Sadly, the mothership of the Law and Order franchise went off the air this year, robbing creator Dick Wolf of the title for longest running television drama by a single season. Nonetheless, Law and Order’s many spinoffs are running strong, and this year marks the debut of the series’ first West Coast entry—Law and Order: Los Angeles. The show features a roster of quality character actors as its leads, including Skeet Ulrich and Alfred Molina. Tune in for your Law and Order fix, and try not to stay too loyal to its cancelled East Coast counterpart.
No Ordinary Family—Tuesdays at 8pm, ABC
Michael Chiklis, of The Shield and The Commish, lands in his first big-profile non-cop role as the father of a family who emerge from a disaster, Fantastic Four style, with a variety of superpowers. The show, like Heroes before it, will focus on the everyday dramas in addition to the superhuman ones, and is aimed to toe the line between the superhero drama and the conventional network sitcom. Check it out to see Chiklis at what is likely to be his least hard-boiled in recent memory.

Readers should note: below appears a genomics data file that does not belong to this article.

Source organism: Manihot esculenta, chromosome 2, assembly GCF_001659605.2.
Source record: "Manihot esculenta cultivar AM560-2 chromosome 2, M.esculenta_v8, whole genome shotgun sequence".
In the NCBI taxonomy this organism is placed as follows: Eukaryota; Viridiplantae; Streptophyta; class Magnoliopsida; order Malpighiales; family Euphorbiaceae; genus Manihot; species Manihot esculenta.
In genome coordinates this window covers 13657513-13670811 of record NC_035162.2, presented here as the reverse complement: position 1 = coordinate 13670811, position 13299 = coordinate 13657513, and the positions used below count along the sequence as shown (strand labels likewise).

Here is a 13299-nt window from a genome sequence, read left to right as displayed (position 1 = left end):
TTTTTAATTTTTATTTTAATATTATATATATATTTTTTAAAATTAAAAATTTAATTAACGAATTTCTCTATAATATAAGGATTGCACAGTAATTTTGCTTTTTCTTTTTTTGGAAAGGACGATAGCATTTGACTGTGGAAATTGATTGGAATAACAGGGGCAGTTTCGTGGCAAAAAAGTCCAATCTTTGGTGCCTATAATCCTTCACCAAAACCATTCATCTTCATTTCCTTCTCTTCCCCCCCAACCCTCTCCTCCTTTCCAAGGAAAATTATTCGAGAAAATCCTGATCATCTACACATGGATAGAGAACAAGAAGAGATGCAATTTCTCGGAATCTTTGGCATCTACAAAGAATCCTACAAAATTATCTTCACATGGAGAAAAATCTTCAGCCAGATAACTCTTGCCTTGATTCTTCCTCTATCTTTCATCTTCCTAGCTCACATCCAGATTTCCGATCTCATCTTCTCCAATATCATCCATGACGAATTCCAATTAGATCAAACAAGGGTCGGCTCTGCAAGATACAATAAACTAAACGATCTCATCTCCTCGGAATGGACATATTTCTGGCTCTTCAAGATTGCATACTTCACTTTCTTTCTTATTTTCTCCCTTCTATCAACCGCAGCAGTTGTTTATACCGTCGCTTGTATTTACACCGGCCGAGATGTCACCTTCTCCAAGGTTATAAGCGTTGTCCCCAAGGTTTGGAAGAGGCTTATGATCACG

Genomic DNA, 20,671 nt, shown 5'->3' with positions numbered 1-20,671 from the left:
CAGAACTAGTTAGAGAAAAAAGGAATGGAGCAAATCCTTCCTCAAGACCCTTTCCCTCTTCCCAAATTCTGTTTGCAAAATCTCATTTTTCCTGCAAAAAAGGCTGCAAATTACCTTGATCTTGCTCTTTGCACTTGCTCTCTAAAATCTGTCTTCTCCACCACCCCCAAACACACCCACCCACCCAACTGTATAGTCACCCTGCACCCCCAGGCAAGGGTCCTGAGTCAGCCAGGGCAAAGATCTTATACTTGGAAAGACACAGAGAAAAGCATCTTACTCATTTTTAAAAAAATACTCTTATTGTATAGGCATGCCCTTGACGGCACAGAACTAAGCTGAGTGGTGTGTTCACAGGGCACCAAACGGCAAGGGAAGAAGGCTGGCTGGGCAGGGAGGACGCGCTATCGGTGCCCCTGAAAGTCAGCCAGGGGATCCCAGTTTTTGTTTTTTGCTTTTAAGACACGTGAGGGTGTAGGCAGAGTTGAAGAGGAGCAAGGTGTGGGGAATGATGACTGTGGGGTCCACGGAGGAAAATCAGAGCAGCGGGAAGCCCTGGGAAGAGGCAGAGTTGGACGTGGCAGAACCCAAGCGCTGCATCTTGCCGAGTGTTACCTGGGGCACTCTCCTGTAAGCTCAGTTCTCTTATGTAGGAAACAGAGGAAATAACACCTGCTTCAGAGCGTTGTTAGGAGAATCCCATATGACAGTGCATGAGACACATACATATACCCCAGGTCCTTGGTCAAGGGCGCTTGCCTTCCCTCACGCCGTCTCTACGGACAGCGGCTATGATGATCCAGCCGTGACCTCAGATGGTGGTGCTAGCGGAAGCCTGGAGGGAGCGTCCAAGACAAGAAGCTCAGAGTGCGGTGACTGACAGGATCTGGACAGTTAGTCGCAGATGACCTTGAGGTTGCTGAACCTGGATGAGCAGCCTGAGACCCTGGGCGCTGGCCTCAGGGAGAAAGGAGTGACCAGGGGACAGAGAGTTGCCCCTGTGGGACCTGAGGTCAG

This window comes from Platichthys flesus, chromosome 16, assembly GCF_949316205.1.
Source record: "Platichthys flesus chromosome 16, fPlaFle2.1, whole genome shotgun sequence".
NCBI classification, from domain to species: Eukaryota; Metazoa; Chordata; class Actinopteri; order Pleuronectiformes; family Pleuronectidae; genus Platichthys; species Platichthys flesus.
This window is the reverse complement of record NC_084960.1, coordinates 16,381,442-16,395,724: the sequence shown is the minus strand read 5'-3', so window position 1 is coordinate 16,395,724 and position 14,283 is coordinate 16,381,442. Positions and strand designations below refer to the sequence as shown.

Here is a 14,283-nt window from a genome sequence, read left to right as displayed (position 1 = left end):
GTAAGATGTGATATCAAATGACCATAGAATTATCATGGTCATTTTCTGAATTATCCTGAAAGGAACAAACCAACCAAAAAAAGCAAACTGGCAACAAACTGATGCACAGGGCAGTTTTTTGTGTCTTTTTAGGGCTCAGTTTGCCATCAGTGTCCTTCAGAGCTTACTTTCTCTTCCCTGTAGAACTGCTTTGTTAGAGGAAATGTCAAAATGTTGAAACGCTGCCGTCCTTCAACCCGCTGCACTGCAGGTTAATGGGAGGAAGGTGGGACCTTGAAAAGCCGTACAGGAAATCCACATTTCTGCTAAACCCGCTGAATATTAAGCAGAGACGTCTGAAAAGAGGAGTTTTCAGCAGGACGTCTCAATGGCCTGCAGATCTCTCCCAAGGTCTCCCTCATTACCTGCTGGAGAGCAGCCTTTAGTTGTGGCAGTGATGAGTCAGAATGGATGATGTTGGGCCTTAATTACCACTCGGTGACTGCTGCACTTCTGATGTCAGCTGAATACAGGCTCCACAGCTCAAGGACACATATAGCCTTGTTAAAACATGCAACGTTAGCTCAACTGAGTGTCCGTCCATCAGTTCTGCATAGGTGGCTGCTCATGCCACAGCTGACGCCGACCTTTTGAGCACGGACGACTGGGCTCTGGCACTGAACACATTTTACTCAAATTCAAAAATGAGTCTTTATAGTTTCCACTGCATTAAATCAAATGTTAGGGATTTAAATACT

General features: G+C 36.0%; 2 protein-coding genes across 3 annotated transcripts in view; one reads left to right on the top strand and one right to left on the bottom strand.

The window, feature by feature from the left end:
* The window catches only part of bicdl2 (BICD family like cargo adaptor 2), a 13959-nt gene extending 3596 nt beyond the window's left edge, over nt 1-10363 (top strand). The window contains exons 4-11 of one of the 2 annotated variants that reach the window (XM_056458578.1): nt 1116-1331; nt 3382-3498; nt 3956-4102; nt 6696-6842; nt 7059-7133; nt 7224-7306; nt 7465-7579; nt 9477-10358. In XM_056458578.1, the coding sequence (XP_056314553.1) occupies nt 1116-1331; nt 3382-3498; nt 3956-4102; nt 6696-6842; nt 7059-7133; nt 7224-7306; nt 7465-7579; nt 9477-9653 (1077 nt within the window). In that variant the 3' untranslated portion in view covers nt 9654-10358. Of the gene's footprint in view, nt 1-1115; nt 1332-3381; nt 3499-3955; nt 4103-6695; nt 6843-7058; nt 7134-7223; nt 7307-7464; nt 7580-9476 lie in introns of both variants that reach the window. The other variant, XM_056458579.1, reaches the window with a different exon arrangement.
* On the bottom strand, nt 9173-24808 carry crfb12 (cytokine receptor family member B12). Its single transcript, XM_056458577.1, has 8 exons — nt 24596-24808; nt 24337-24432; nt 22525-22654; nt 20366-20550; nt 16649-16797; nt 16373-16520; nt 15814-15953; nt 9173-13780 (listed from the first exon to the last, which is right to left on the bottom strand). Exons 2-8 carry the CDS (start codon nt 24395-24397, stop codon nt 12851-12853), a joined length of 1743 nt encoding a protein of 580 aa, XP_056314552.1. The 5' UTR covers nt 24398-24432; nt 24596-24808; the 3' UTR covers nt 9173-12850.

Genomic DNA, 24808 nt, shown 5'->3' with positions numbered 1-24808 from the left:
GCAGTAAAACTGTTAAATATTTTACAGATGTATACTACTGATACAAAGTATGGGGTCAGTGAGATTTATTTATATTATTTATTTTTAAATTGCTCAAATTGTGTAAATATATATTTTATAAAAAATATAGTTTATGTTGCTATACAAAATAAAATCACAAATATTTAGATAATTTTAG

Hawaii Five-0—Mondays at 10pm, CBS
A new generation of TV viewers will get to meet Danno, and watch him book ‘em, although unfortunately Don Johnson and his gleaming white suits will be staying in the eighties with the original series. The new version of Hawaii Five-0 stars Alex O’Laughlin as Detective Steve McGarrett, and Scott Caan (James’ son) as Detective Danny Williams. It remains to be seen whether audiences are ready for a revision of this classic series, but it will offer a welcome respite from the more ponderous crime procedurals, with their focus on DNA evidence and scarcity of car chases and witty banter.